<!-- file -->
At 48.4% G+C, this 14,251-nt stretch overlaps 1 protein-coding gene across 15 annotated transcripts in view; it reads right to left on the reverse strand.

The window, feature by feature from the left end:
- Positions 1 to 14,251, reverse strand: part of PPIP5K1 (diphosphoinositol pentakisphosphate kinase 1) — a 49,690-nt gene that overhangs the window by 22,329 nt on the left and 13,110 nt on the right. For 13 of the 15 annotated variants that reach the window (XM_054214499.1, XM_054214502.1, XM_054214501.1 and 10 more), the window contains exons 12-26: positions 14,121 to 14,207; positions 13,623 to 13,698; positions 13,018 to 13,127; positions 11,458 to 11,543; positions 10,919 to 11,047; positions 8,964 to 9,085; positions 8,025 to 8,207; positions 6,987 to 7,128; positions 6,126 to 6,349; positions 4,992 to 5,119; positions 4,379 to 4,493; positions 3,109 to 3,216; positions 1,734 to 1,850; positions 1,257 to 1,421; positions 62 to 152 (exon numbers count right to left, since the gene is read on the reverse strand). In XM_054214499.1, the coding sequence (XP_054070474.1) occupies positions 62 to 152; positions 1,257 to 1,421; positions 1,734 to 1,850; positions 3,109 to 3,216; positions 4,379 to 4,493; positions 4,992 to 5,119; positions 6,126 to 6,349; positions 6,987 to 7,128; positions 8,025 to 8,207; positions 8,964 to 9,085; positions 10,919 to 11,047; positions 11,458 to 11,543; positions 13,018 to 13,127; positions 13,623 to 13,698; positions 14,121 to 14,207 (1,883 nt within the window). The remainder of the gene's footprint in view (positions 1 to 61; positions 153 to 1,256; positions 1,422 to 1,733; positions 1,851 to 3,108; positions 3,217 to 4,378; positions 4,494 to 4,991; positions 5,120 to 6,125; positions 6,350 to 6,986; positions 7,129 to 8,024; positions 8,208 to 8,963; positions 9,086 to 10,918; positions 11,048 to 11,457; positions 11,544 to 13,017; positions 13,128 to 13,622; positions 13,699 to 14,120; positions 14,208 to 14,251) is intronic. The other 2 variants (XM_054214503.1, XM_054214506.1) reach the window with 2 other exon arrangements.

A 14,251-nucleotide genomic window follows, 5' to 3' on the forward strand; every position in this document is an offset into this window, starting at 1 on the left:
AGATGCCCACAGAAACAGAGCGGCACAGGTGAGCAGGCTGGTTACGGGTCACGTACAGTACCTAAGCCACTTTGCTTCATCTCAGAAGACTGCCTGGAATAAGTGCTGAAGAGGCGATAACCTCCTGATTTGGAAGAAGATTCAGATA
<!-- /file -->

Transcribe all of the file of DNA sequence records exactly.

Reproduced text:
At 48.4% G+C, this 14,251-nt stretch overlaps 1 protein-coding gene across 15 annotated transcripts in view; it reads right to left on the reverse strand.

The window, feature by feature from the left end:
- Positions 1 to 14,251, reverse strand: part of PPIP5K1 (diphosphoinositol pentakisphosphate kinase 1) — a 49,690-nt gene that overhangs the window by 22,329 nt on the left and 13,110 nt on the right. For 13 of the 15 annotated variants that reach the window (XM_054214499.1, XM_054214502.1, XM_054214501.1 and 10 more), the window contains exons 12-26: positions 14,121 to 14,207; positions 13,623 to 13,698; positions 13,018 to 13,127; positions 11,458 to 11,543; positions 10,919 to 11,047; positions 8,964 to 9,085; positions 8,025 to 8,207; positions 6,987 to 7,128; positions 6,126 to 6,349; positions 4,992 to 5,119; positions 4,379 to 4,493; positions 3,109 to 3,216; positions 1,734 to 1,850; positions 1,257 to 1,421; positions 62 to 152 (exon numbers count right to left, since the gene is read on the reverse strand). In XM_054214499.1, the coding sequence (XP_054070474.1) occupies positions 62 to 152; positions 1,257 to 1,421; positions 1,734 to 1,850; positions 3,109 to 3,216; positions 4,379 to 4,493; positions 4,992 to 5,119; positions 6,126 to 6,349; positions 6,987 to 7,128; positions 8,025 to 8,207; positions 8,964 to 9,085; positions 10,919 to 11,047; positions 11,458 to 11,543; positions 13,018 to 13,127; positions 13,623 to 13,698; positions 14,121 to 14,207 (1,883 nt within the window). The remainder of the gene's footprint in view (positions 1 to 61; positions 153 to 1,256; positions 1,422 to 1,733; positions 1,851 to 3,108; positions 3,217 to 4,378; positions 4,494 to 4,991; positions 5,120 to 6,125; positions 6,350 to 6,986; positions 7,129 to 8,024; positions 8,208 to 8,963; positions 9,086 to 10,918; positions 11,048 to 11,457; positions 11,544 to 13,017; positions 13,128 to 13,622; positions 13,699 to 14,120; positions 14,208 to 14,251) is intronic. The other 2 variants (XM_054214503.1, XM_054214506.1) reach the window with 2 other exon arrangements.

A 14,251-nucleotide genomic window follows, 5' to 3' on the forward strand; every position in this document is an offset into this window, starting at 1 on the left:
AGATGCCCACAGAAACAGAGCGGCACAGGTGAGCAGGCTGGTTACGGGTCACGTACAGTACCTAAGCCACTTTGCTTCATCTCAGAAGACTGCCTGGAATAAGTGCTGAAGAGGCGATAACCTCCTGATTTGGAAGAAGATTCAGATA